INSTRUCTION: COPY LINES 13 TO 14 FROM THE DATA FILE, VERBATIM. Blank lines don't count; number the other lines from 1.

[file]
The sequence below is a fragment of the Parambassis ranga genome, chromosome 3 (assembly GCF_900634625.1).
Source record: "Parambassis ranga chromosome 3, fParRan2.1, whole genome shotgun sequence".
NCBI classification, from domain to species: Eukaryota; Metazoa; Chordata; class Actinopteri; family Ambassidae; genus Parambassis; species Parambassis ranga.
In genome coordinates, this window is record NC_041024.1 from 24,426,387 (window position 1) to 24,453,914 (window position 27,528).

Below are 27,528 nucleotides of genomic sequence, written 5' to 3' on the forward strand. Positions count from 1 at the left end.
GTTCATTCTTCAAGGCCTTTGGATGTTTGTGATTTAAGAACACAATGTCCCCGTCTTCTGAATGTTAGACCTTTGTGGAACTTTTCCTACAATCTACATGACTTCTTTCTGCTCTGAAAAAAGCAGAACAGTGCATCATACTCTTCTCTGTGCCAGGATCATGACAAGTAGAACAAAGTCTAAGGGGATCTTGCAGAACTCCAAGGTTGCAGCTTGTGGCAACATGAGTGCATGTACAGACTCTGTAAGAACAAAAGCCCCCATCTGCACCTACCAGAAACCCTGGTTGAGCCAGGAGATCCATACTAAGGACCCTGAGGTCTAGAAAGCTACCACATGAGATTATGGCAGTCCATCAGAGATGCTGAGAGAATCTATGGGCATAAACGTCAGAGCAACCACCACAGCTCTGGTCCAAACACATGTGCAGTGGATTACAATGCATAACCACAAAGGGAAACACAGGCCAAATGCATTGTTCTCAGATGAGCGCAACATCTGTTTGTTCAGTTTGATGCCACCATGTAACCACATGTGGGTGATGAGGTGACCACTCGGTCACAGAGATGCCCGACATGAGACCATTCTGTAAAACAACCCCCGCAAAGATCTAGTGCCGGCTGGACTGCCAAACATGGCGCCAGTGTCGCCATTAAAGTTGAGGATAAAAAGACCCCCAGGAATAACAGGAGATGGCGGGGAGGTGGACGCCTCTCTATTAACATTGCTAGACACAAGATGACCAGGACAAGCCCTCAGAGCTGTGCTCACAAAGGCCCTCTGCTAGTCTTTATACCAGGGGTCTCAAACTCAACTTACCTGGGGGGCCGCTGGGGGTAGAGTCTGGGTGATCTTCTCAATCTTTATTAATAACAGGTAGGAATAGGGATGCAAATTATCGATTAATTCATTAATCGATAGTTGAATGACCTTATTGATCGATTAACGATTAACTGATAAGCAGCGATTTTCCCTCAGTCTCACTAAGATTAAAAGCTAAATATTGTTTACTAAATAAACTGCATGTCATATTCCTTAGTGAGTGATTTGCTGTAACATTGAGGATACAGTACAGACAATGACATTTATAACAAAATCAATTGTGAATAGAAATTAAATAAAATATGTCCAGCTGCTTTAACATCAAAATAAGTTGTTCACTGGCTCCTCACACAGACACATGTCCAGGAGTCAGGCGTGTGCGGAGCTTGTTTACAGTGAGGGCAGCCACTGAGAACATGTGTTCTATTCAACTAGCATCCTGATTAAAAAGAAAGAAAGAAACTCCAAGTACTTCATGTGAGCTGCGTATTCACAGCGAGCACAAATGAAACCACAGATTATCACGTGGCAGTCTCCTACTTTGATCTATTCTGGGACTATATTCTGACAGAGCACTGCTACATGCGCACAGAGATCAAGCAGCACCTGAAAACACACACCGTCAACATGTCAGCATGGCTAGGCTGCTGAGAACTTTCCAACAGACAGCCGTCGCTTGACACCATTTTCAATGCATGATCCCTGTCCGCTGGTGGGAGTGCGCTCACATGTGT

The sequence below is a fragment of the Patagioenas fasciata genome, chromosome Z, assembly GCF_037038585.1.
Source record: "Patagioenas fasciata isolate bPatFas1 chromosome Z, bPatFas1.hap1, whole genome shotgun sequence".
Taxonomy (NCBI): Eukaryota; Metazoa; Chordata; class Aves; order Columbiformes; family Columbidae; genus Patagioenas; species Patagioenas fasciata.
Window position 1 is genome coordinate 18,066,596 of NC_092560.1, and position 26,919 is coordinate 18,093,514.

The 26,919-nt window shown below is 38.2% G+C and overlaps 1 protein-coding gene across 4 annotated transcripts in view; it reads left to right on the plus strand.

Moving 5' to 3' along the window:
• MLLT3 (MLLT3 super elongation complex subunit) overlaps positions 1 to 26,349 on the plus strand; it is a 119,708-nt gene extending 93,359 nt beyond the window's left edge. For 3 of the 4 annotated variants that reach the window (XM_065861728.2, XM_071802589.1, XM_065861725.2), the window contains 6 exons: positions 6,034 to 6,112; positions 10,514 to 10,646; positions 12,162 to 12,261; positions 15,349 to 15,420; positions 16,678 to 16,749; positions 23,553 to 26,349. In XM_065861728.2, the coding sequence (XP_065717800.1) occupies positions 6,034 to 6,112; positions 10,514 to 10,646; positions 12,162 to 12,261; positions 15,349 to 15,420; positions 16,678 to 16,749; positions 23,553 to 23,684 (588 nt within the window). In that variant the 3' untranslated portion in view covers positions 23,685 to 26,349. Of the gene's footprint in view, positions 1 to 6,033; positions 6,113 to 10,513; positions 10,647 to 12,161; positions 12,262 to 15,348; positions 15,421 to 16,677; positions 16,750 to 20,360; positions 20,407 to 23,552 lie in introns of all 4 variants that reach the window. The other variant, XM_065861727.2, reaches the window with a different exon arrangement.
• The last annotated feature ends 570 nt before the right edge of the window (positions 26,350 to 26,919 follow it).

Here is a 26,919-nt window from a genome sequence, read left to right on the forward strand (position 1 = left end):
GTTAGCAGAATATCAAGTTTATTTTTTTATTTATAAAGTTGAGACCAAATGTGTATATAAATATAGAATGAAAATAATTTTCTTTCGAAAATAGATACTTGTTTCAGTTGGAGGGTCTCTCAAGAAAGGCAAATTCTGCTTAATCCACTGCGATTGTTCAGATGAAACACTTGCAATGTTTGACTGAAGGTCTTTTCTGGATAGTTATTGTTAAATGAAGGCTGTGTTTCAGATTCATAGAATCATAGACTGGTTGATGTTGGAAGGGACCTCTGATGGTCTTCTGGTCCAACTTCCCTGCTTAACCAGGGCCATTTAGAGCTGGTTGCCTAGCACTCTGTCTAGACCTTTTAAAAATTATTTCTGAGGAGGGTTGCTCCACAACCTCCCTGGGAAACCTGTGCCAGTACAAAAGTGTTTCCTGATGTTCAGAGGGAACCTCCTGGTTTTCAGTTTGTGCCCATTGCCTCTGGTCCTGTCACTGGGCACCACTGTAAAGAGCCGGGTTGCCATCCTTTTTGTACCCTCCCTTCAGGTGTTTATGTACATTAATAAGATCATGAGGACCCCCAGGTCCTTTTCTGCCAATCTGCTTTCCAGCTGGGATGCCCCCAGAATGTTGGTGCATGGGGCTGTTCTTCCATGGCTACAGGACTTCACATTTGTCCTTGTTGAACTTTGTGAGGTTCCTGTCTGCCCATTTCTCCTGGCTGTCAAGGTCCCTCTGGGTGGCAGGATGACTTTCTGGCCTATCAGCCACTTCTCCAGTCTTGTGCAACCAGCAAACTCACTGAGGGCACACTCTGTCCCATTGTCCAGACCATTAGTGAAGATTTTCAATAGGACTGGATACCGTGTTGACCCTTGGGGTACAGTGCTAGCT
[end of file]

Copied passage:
• MLLT3 (MLLT3 super elongation complex subunit) overlaps positions 1 to 26,349 on the plus strand; it is a 119,708-nt gene extending 93,359 nt beyond the window's left edge. For 3 of the 4 annotated variants that reach the window (XM_065861728.2, XM_071802589.1, XM_065861725.2), the window contains 6 exons: positions 6,034 to 6,112; positions 10,514 to 10,646; positions 12,162 to 12,261; positions 15,349 to 15,420; positions 16,678 to 16,749; positions 23,553 to 26,349. In XM_065861728.2, the coding sequence (XP_065717800.1) occupies positions 6,034 to 6,112; positions 10,514 to 10,646; positions 12,162 to 12,261; positions 15,349 to 15,420; positions 16,678 to 16,749; positions 23,553 to 23,684 (588 nt within the window). In that variant the 3' untranslated portion in view covers positions 23,685 to 26,349. Of the gene's footprint in view, positions 1 to 6,033; positions 6,113 to 10,513; positions 10,647 to 12,161; positions 12,262 to 15,348; positions 15,421 to 16,677; positions 16,750 to 20,360; positions 20,407 to 23,552 lie in introns of all 4 variants that reach the window. The other variant, XM_065861727.2, reaches the window with a different exon arrangement.
• The last annotated feature ends 570 nt before the right edge of the window (positions 26,350 to 26,919 follow it).